The euro is up and the dollar is down because of concerns about Pres. Trump's sharing of an ally's information on ISIS with Russian the Russian Foreign Minister last week.


More for paid subscribers follows starting with a UK company report and news from Canada, Britain, Hong Kong, France, Japan, Israel, Australia, Argentina, Chile, and Spain.

Read more »

Trumpian Illusions

Mon, 2017/05/15 - 12:50pm | Your editor

Nomura US commercial mortgage bond dealers used fake prices to boost their earnings at customer expense, according to charges by the US SEC. When they got an order they made up entirely fake exchanges with customers on the opposite side of the deal to push up prices, and earned over $750,000 in profits they pocketed thereby. A total of 8 people face criminal charges in New York and Connecticut over the fiddles. Many of these experienced bond dealers worked later for other firms including Jefferies, Stifel Nicolaus, UBS, and others.

Today we are running a new stock pick from Martin Ferera in Canada, for paid subscribers only. It is a bad day for buying Canada because firmer oil prices have boosted the loony, but if this stock is worth buying the currency factor can be ignored. One reason for stronger C$s and Mexican pesos is the falling credibility of the White House negotiation over new Nafta terms, as Trump supporters in Congress look to option B after his missteps last week.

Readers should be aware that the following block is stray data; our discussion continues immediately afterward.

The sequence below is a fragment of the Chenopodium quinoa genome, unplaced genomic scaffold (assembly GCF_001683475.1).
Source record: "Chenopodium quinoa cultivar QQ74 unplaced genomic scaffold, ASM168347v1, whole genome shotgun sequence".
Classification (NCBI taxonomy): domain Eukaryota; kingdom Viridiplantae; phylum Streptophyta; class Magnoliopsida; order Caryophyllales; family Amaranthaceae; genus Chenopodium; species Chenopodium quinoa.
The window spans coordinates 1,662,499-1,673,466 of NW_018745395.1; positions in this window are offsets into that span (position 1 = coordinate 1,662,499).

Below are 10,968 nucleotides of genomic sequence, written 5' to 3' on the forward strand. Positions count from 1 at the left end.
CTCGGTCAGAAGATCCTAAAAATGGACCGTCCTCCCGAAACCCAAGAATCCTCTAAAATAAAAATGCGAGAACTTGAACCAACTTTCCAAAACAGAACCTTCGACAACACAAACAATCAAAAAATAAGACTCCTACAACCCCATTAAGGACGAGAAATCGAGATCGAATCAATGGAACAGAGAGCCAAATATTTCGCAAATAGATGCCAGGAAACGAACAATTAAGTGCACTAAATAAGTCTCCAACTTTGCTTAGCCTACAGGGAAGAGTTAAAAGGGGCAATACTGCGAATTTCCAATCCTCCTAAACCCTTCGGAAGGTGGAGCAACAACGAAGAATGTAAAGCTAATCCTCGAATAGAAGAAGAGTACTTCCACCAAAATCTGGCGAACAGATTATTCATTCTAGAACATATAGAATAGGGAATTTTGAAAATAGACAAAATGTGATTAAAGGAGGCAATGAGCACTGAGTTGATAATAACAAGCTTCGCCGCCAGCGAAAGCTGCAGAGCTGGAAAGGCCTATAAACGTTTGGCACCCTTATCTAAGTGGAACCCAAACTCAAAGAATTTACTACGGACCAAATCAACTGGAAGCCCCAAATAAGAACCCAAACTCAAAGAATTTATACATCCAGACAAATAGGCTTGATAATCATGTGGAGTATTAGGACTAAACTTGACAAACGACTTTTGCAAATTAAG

I am holding back my commentary on Pres. Trump's chat on his economic plans with The Economist because I do not have time to do so before the wash-machine fixer gets here. From my call to get the repair done took 10 days and there were piles of insurance papers to be filed, so I really want to get this job done.

But Trump's claim that he had invented the term “pump-priming”, a bit of hoary Keynesian growth theory, staggers the mind. The man in the White House is not only out of it and ill-informed, but also deluded about what he “invented”. My husband bets he will resign in favor of Pence. He has form in cases of mental illness in presidential candidates having broken the news of Tom  Eagleton's depression and shock therapy history which cost George McGovern any hope of beating Nixon in 1972.


Our letter today ranges from Guinea to California, from Mexico to Brazil, from Israel to Colombia, from Canada to India.

Read more »

Happy Mother's Day

Sun, 2017/05/14 - 11:42am | Your editor

Happy Mother's Day to all my readers, who all must have had a mother. We moms are so far still essential to the continuation of the human race. I expect they will figure out a robotic way to replace pregnancy eventually but it hasn't happened yet, except for advances in saving really premature babies.